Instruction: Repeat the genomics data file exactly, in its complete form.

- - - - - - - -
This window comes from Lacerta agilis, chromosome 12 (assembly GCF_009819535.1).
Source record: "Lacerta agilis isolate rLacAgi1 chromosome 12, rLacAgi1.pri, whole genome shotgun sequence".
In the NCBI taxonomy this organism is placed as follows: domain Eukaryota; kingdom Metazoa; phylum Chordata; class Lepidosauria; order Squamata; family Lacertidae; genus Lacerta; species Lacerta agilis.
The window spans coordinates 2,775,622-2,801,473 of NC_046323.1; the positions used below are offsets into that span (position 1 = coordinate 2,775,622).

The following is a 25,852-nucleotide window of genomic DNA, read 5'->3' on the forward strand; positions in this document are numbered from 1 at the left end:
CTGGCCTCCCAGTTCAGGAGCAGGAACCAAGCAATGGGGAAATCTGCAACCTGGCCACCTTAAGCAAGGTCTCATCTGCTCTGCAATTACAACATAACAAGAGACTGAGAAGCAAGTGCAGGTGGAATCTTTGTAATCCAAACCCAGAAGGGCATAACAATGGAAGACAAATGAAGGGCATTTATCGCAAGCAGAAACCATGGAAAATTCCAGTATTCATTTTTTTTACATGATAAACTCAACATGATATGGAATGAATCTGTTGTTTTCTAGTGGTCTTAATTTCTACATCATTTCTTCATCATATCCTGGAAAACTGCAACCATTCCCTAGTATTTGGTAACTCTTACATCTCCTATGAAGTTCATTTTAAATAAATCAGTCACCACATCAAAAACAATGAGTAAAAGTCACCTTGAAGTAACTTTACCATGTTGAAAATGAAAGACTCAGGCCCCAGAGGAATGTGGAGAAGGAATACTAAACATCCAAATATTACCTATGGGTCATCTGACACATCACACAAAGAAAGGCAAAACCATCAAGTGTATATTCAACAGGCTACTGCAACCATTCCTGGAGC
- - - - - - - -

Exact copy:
This window comes from Lacerta agilis, chromosome 12 (assembly GCF_009819535.1).
Source record: "Lacerta agilis isolate rLacAgi1 chromosome 12, rLacAgi1.pri, whole genome shotgun sequence".
In the NCBI taxonomy this organism is placed as follows: domain Eukaryota; kingdom Metazoa; phylum Chordata; class Lepidosauria; order Squamata; family Lacertidae; genus Lacerta; species Lacerta agilis.
The window spans coordinates 2,775,622-2,801,473 of NC_046323.1; the positions used below are offsets into that span (position 1 = coordinate 2,775,622).

The following is a 25,852-nucleotide window of genomic DNA, read 5'->3' on the forward strand; positions in this document are numbered from 1 at the left end:
CTGGCCTCCCAGTTCAGGAGCAGGAACCAAGCAATGGGGAAATCTGCAACCTGGCCACCTTAAGCAAGGTCTCATCTGCTCTGCAATTACAACATAACAAGAGACTGAGAAGCAAGTGCAGGTGGAATCTTTGTAATCCAAACCCAGAAGGGCATAACAATGGAAGACAAATGAAGGGCATTTATCGCAAGCAGAAACCATGGAAAATTCCAGTATTCATTTTTTTTACATGATAAACTCAACATGATATGGAATGAATCTGTTGTTTTCTAGTGGTCTTAATTTCTACATCATTTCTTCATCATATCCTGGAAAACTGCAACCATTCCCTAGTATTTGGTAACTCTTACATCTCCTATGAAGTTCATTTTAAATAAATCAGTCACCACATCAAAAACAATGAGTAAAAGTCACCTTGAAGTAACTTTACCATGTTGAAAATGAAAGACTCAGGCCCCAGAGGAATGTGGAGAAGGAATACTAAACATCCAAATATTACCTATGGGTCATCTGACACATCACACAAAGAAAGGCAAAACCATCAAGTGTATATTCAACAGGCTACTGCAACCATTCCTGGAGC